Hammersley Homes is launching a Community Visiting Home Support Service for people who suffer from enduring mental illness, and we are looking for volunteers willing to visit these vulnerable people in their homes, to enrich their lives with companionship and support, to help them live their best life.
As the name suggests, a Community Visitor has a friendly disposition and supports the beneficiary with company, tactful guidance, presenting options for the person to make informed choices and encourages:
- Happiness and contentment
- Social contact and integration where possible
- Guidance and referrals for other support when desired/required
This may mean helping the person to go shopping, support in arranging their week, know when they have to go for medical appointments, helping with a memory jog for their medication, short walks, and trips to the park or places of interest, encouraging a hobby or attendance at a group. It may mean helping them sort through their post, with banking, and using the internet.
It is expected a visit will last two hours maximum dependent on the contract signed by the client. You may have more than one client per week.
To ensure continuity and guidance for you, you will be asked to write a short report after each visit.
You may ask for pre-approved expenses for petrol etc. as per Hammersley Homes Volunteer Policy.
To achieve this role you will be supported by:
- An induction training and manual
- An identity badge
- An accompanied first visit with a coordinator
- A debrief after your first visit
- Monthly group supervision sessions
- Training in at least the following: First aid, GDPR (confidentiality guidelines), Adult safeguarding, Self-Care, and Care for the Carer.
- A “hot line” you can phone if concerned.
WHAT TO EXPECT FROM THE CLIENT:
With your volunteer coordinator you will agree to the “contract” you will work on together with your client. This means agreeing on what you will and won’t do. Please do not go outside the remit of this contract. It is there for your protection, to help the person work to agreed limits and protects the organization from accusations of unfair or unbalanced offerings.
To be a Community Visitor you must understand the boundaries of the role and your own limits.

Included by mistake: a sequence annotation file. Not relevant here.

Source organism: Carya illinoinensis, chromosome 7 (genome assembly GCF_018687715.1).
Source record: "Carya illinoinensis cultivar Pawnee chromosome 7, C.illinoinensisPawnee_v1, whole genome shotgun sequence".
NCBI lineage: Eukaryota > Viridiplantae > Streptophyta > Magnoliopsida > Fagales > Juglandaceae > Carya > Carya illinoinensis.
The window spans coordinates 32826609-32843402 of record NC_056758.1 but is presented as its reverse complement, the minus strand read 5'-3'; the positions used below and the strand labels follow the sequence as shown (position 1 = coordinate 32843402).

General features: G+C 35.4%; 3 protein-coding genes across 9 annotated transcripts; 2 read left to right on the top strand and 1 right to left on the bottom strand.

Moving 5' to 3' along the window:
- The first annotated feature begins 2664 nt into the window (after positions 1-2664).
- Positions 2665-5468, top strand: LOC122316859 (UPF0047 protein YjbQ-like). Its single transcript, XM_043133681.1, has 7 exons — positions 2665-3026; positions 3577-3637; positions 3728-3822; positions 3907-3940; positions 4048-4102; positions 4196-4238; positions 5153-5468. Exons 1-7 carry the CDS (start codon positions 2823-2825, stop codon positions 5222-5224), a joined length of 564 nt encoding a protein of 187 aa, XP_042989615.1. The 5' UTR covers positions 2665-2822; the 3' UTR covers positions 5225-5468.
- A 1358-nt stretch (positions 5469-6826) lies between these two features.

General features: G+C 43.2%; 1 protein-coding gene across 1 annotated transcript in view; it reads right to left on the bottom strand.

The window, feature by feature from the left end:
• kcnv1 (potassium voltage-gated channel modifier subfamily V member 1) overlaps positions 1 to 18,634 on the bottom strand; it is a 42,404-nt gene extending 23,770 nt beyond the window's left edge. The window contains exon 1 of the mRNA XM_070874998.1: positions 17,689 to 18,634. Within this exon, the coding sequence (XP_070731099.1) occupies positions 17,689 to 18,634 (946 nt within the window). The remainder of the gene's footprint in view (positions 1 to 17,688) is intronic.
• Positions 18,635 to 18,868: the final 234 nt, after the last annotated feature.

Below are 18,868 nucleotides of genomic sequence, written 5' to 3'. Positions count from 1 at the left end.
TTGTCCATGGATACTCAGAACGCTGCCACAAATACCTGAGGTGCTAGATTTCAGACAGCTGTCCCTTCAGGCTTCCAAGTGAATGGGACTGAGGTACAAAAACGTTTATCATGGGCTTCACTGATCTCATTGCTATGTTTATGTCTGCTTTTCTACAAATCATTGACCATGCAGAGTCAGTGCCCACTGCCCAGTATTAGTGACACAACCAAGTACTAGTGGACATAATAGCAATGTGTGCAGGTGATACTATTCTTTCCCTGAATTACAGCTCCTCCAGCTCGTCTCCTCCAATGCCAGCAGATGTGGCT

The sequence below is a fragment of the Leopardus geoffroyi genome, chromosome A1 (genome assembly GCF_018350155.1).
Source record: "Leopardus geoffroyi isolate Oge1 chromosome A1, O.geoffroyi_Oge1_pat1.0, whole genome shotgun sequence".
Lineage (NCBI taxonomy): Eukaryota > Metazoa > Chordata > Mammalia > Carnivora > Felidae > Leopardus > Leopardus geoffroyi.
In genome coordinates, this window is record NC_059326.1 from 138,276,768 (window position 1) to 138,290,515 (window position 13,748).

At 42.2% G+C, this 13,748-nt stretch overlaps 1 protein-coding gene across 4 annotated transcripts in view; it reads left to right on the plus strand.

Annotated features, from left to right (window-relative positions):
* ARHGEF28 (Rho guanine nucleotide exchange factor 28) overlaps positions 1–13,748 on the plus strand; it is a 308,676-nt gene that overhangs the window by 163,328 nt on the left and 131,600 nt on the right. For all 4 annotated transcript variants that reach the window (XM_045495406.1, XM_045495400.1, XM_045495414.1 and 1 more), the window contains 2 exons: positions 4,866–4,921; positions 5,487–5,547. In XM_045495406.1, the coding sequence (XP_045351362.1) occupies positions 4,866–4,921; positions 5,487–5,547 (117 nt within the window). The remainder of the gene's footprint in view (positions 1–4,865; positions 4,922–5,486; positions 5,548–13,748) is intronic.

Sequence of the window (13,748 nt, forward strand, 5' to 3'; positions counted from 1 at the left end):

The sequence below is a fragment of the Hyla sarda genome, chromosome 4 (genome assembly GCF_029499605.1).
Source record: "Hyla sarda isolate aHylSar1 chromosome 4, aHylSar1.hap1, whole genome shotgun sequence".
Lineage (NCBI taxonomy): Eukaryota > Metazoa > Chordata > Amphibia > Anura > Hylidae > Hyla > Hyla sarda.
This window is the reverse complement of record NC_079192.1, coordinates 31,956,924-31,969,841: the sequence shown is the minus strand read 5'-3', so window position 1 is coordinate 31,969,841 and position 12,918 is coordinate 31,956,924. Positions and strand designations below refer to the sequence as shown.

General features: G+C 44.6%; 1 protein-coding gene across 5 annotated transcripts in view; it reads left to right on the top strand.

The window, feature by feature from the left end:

The nature of the mental illness may mean that the person is not the same in mood or expression each time you visit. They may have difficulties with boundary issues and ask more of you than you want to or should give.
It is therefore important that you remain consistent and calm, knowing that the following week things may have returned to what it was before or improved. If you see a serious deterioration it is of course your role to report that to the Volunteer Coordinator.
The person may seem to be personally attacking you or the service. Again, please note they may have been triggered by something which has nothing to do with you. Please if you are able, do not give up on the person! They will be working hard to form a trusting relationship and will inevitably slip up at times.
It is not your role to do personal care or housework. If that is necessary please inform the Volunteer Coordinator.
It is not your role to provide the client with your personal telephone number or be approached by them out of your agreed times.
If you feel uncomfortable, remove yourself from the situation and phone your Coordinator.
Mental illness is so difficult for society to understand and support. By being a Mental Health Community Visitor, you are tackling one of the major challenges we face today in the NHS and social services, and in our community at large. By being a Community Visitor, you may be helping the person avoid admission to a mental health ward, or homelessness, or even prison. It’s invaluable work and we hope you can enjoy being part of the solution.